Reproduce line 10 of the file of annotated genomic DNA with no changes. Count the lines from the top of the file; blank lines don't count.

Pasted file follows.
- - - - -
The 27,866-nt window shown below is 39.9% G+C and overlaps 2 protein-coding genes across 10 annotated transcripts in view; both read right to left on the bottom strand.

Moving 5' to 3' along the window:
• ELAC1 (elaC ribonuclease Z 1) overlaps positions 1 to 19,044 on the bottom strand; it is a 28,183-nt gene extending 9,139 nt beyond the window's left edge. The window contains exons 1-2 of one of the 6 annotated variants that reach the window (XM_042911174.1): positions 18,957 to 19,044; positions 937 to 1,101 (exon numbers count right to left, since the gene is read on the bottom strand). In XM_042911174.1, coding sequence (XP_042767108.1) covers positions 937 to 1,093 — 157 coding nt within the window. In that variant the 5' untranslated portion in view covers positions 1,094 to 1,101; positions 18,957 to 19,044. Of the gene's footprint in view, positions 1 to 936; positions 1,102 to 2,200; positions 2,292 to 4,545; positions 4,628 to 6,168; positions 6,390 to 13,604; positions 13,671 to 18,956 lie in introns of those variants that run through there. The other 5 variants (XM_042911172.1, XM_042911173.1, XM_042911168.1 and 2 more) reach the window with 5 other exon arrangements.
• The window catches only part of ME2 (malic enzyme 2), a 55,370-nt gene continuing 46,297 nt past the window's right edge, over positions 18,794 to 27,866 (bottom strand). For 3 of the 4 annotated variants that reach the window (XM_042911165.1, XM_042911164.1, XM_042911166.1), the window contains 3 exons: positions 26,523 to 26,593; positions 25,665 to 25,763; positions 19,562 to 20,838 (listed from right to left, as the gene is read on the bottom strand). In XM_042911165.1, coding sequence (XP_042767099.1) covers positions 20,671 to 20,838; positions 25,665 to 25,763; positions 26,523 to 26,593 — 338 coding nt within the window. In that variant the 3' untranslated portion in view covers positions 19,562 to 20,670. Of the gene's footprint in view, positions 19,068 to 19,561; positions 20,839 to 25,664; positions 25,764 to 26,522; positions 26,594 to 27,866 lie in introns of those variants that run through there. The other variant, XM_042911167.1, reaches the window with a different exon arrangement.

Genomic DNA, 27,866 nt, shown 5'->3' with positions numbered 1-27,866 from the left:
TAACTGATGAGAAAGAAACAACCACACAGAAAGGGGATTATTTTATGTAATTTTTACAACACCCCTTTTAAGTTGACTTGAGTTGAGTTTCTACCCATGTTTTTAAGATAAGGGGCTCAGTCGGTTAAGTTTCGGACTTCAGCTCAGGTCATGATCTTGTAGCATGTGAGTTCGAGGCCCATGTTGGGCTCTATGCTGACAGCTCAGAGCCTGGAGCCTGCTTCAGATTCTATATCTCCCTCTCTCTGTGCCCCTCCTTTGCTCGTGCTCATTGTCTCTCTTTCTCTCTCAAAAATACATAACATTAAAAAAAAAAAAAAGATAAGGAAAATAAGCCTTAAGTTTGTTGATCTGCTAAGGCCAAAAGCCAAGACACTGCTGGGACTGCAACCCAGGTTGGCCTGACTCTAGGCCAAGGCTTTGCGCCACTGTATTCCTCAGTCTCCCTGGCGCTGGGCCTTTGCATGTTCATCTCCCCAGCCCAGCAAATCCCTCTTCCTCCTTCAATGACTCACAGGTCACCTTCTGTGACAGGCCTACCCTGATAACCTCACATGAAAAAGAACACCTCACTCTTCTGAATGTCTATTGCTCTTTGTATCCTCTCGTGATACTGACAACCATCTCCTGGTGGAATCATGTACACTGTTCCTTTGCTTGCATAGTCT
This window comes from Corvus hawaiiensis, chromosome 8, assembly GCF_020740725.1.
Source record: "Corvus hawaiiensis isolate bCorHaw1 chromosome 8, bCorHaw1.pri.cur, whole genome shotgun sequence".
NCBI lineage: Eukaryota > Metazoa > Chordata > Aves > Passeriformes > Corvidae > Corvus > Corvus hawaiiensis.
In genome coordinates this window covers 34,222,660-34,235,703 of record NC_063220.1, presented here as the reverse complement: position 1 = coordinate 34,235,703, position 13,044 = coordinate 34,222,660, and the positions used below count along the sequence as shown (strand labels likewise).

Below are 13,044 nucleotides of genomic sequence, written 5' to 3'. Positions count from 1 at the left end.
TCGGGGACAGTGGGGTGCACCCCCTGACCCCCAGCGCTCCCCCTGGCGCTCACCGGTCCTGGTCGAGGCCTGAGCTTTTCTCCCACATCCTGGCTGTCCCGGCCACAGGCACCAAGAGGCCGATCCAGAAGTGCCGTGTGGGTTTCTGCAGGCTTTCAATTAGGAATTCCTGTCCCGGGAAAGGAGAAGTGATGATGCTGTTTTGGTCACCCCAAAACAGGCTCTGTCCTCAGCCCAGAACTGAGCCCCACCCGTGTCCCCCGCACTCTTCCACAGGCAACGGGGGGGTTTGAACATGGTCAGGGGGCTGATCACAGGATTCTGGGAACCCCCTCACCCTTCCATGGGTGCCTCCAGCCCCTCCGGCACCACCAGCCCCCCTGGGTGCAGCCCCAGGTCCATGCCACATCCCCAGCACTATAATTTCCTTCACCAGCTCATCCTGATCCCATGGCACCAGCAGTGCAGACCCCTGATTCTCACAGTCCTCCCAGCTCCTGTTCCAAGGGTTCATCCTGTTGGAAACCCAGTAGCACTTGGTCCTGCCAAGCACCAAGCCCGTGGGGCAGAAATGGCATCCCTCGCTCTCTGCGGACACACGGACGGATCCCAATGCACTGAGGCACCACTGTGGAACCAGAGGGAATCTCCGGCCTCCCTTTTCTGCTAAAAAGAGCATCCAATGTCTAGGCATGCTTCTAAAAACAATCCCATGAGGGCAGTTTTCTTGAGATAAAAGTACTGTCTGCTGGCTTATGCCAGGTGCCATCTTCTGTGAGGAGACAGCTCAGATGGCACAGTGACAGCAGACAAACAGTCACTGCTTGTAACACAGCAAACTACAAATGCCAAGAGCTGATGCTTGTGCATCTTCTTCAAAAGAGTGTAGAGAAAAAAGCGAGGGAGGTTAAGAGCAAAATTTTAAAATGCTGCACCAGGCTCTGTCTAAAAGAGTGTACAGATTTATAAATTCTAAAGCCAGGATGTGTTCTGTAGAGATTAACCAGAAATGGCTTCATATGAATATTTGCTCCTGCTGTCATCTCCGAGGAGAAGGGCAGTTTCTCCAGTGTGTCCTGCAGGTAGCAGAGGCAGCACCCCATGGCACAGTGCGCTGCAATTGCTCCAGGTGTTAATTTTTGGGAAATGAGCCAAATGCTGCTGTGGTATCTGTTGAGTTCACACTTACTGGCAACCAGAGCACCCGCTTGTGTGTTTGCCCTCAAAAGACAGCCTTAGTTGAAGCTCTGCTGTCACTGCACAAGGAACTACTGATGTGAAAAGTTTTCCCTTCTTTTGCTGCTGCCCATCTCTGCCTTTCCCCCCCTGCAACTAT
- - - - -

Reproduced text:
In genome coordinates this window covers 34,222,660-34,235,703 of record NC_063220.1, presented here as the reverse complement: position 1 = coordinate 34,235,703, position 13,044 = coordinate 34,222,660, and the positions used below count along the sequence as shown (strand labels likewise).